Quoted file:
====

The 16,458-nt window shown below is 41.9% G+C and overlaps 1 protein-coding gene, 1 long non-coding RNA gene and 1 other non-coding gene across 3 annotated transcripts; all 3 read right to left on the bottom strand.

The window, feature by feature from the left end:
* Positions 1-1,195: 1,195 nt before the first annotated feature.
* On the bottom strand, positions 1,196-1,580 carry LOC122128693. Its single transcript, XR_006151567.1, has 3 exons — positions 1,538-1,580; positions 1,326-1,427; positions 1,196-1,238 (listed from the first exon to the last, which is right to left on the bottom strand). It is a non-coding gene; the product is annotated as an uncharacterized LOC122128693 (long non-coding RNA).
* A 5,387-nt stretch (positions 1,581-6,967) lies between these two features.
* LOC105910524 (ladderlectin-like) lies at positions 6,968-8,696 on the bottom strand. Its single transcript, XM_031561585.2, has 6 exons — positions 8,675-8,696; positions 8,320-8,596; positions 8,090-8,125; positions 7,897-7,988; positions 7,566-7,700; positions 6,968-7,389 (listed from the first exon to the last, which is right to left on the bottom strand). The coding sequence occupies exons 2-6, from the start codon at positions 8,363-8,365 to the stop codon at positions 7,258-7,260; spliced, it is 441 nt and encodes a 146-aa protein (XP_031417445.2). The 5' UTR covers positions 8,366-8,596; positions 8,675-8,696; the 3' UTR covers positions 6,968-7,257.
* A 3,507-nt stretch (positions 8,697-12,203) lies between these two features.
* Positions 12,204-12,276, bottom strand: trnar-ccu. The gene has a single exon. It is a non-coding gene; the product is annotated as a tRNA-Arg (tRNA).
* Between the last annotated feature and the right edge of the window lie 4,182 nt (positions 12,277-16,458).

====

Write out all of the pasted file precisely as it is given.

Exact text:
The 16,458-nt window shown below is 41.9% G+C and overlaps 1 protein-coding gene, 1 long non-coding RNA gene and 1 other non-coding gene across 3 annotated transcripts; all 3 read right to left on the bottom strand.

The window, feature by feature from the left end:
* Positions 1-1,195: 1,195 nt before the first annotated feature.
* On the bottom strand, positions 1,196-1,580 carry LOC122128693. Its single transcript, XR_006151567.1, has 3 exons — positions 1,538-1,580; positions 1,326-1,427; positions 1,196-1,238 (listed from the first exon to the last, which is right to left on the bottom strand). It is a non-coding gene; the product is annotated as an uncharacterized LOC122128693 (long non-coding RNA).
* A 5,387-nt stretch (positions 1,581-6,967) lies between these two features.
* LOC105910524 (ladderlectin-like) lies at positions 6,968-8,696 on the bottom strand. Its single transcript, XM_031561585.2, has 6 exons — positions 8,675-8,696; positions 8,320-8,596; positions 8,090-8,125; positions 7,897-7,988; positions 7,566-7,700; positions 6,968-7,389 (listed from the first exon to the last, which is right to left on the bottom strand). The coding sequence occupies exons 2-6, from the start codon at positions 8,363-8,365 to the stop codon at positions 7,258-7,260; spliced, it is 441 nt and encodes a 146-aa protein (XP_031417445.2). The 5' UTR covers positions 8,366-8,596; positions 8,675-8,696; the 3' UTR covers positions 6,968-7,257.
* A 3,507-nt stretch (positions 8,697-12,203) lies between these two features.
* Positions 12,204-12,276, bottom strand: trnar-ccu. The gene has a single exon. It is a non-coding gene; the product is annotated as a tRNA-Arg (tRNA).
* Between the last annotated feature and the right edge of the window lie 4,182 nt (positions 12,277-16,458).